The name literally translates as "meat bone tea", and at its simplest, consists of meaty pork ribs simmered in a complex broth of herbs and spices (including star anise, cinnamon, cloves, dang gui, fennel seeds and garlic) for hours.[1] Despite its name, there is in fact no tea in the dish itself; the name refers to a strong oolong Chinese tea which is usually served alongside the soup in the belief that it dilutes or dissolves the copious amount of fat consumed in this pork-laden dish.
However, additional ingredients may include offal, varieties of mushroom, choy sum, and pieces of dried tofu or fried tofu puffs. Additional Chinese herbs may include yu zhu (玉竹, rhizome of Solomon's Seal) and ju zhi (buckthorn fruit), which give the soup a sweeter, slightly stronger flavor. Light and dark soy sauce are also added to the soup during cooking, with varying amounts depending on the variant - the Teochews version is lighter than the Hokkiens'. The dish can be garnished with chopped coriander or green onions and a sprinkling of fried shallots.
A meal of bak kut teh served with Chinese donuts.
Bak kut teh is usually eaten with rice or noodles (sometimes as a noodle soup), and often served with youtiao / cha kueh [yau char kwai] (strips of fried dough) for dipping into the soup. Soy sauce (usually light soy sauce, but dark soy sauce is also offered sometimes) is preferred as a condiment, with which chopped chilli padi and minced garlic is taken together. Bak kut teh is typically a famous morning meal. The Hokkien and Teochew are traditionally tea-drinking cultures and this aspect runs deep in their cuisines.
Asam Pedas (Indonesian: Asam Pedas, Minangkabau: Asam Padeh, Malay: Asam Pedas, English: Sour and Spicy) is a Minangkabau sour and spicy stew dish. Besides popular in Indonesia, it's also popular in Malaysia.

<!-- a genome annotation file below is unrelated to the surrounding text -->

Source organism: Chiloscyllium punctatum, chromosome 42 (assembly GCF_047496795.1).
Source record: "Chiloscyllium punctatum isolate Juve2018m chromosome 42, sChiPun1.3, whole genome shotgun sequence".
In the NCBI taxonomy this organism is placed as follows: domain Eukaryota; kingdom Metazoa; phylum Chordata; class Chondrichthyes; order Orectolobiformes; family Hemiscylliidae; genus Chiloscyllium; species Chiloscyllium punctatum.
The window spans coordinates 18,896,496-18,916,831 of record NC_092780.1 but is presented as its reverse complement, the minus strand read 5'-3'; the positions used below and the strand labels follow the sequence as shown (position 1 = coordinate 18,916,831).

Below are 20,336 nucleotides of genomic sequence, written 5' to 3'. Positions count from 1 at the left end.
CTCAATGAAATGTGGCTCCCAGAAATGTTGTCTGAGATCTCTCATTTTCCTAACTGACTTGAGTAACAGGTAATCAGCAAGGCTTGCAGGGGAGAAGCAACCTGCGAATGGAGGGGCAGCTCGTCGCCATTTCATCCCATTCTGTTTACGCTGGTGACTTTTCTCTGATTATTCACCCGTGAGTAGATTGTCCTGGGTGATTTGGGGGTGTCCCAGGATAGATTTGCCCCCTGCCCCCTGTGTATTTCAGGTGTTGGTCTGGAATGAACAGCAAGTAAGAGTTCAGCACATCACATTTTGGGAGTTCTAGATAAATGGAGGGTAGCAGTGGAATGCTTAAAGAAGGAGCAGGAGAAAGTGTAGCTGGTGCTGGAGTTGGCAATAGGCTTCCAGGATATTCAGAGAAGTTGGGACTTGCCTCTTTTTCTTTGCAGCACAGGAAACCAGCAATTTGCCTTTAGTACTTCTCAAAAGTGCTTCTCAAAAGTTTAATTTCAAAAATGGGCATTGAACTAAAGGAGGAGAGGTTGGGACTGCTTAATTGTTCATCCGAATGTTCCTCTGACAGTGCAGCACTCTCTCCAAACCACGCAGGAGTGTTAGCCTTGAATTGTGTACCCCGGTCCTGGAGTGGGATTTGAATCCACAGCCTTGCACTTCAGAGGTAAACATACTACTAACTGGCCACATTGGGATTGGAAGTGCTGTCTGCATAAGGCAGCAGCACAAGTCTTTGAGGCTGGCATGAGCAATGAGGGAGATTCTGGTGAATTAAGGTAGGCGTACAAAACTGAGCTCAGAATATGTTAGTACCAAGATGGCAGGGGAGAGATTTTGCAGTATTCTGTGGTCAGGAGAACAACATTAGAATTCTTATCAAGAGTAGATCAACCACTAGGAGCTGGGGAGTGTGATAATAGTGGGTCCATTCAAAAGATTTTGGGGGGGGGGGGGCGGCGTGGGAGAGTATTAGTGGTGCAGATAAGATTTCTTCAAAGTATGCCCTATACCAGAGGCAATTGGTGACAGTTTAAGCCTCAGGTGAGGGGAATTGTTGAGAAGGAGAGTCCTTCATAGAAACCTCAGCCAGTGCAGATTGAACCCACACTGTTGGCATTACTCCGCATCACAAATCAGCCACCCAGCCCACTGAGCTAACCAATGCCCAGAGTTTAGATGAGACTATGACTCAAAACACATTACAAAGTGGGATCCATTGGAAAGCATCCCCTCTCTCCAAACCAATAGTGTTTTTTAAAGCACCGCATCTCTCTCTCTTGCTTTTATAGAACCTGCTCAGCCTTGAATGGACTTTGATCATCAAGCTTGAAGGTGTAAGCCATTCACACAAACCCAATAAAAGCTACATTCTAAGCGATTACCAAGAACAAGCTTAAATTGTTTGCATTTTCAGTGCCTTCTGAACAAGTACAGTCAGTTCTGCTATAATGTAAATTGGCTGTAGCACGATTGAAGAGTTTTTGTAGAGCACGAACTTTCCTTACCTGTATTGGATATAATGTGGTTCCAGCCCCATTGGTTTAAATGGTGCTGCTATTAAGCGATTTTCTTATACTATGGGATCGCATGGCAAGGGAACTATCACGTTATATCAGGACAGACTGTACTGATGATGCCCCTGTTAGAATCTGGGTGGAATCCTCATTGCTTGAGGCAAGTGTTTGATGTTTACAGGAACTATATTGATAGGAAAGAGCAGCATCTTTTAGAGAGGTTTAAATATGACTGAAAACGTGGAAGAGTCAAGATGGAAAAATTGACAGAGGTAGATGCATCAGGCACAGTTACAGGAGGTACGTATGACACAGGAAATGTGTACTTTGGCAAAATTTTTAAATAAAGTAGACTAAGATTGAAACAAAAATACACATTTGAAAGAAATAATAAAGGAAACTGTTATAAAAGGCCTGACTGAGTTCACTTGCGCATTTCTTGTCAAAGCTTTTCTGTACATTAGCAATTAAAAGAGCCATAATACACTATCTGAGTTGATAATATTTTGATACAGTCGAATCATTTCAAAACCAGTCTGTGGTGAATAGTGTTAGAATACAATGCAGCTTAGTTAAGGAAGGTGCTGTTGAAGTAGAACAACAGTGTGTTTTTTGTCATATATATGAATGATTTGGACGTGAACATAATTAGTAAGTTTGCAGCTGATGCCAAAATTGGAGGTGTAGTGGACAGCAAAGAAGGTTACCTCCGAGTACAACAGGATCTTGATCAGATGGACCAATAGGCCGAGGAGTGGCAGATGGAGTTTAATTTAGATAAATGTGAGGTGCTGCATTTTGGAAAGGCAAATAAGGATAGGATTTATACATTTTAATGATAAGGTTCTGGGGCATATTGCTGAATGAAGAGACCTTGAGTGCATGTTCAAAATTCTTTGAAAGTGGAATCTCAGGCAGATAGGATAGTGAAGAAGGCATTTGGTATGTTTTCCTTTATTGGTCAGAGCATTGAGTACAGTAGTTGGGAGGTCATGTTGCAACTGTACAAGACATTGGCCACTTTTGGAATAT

The main ingredients in asam pedas are usually seafood or freshwater fish. They are cooked in asam (tamarind) fruit juice with chilli and different spices. The cooking process involves soaking the pulp of the tamarind fruit until it is soft and then squeezing out the juice for cooking the fish. Asam paste may be substituted for convenience. Various vegetables such as terong or brinjals (Indian eggplants), okra and tomatoes are added. Fish and seafood (such as mackerel, red snapper, tuna, gourami, pangasius or cuttlefish), either whole body or sometimes only the fish heads are added to make a spicy and tart fish stew. It is important that the fish remain intact for serving so generally the fish is added last.[1]
Kaeng som is the Thai version of asam pedas.[2] In Bengal, India there is a similar dish is called Macher tak (sour fish).

Ikan Asam Padeh Padang.jpg

                                                                     Asam Pedas
Malaysian cuisine is influenced by various cultures from all around the world. The vast majority of Malaysia's population can roughly be divided amongst three major ethnic groups: Malays, Chinese and Indians. The remainder consists of the Peranakan and Eurasian creole communities, the Orang Asli of Peninsular Malaysia, the indigenous peoples of Sabah and Sarawak in East Malaysia, as well as a significant number of foreign workers and expatriates. As a result of historical migrations, colonization by foreign powers, and its geographical position within the wider Southeast Asian region, Malaysia's culinary style in the present day is primarily a melange of traditions from its Malay, Chinese, Indian, Indonesian and ethnic Bornean citizens, with heavy to light influences from Thai, Arab, Portuguese, Dutch, and British cuisines - to name a few. This resulted in a symphony of flavors, making Malaysian cuisine highly complex.
Because Peninsular Malaysia shares a common cultural history with the Republic of Singapore, it is common to find versions of the same dish across both sides of the border regardless of place of origin. Malaysia also shares close historical, cultural, and ethnic ties with Indonesia, and both nations often claim a common origin for dishes such as nasi goreng and satay - sometimes contentiously.

Sunday, 25 August 2013

Baru-baru nih syarikat kereta kebanggaan kita melancarkan kereta Proton Suprima S iaitu sebijik kereta yg bergenrekan hatchback.Bangga jugak sbab ini hatcback 5 pintu pertama proton(walaupun sebelum nih perodua sudah kluarkan kereta jenis nih)tapi wlaubgaimanapun dari segi reka bentuknya menawan dan ade stail kereta Eropah(Harap2 kereta nih dpt msuk Top Gear hehehe)dan yg ling pnting ciri2 keselamatan yg terbaik.tapi tertunggu2 jugak model terbaru yg akan menggantikan proton Perdana V6 dan harap2 model tuh lebih mewah dan dikuasakan dengan enjin V8 pulak ke hehehe.Syabas saya ucapkan pada Proton tapi saya harap Proton ambik contoh daripada kemajuan kereta asia yg lain seperti Kia dan lain2......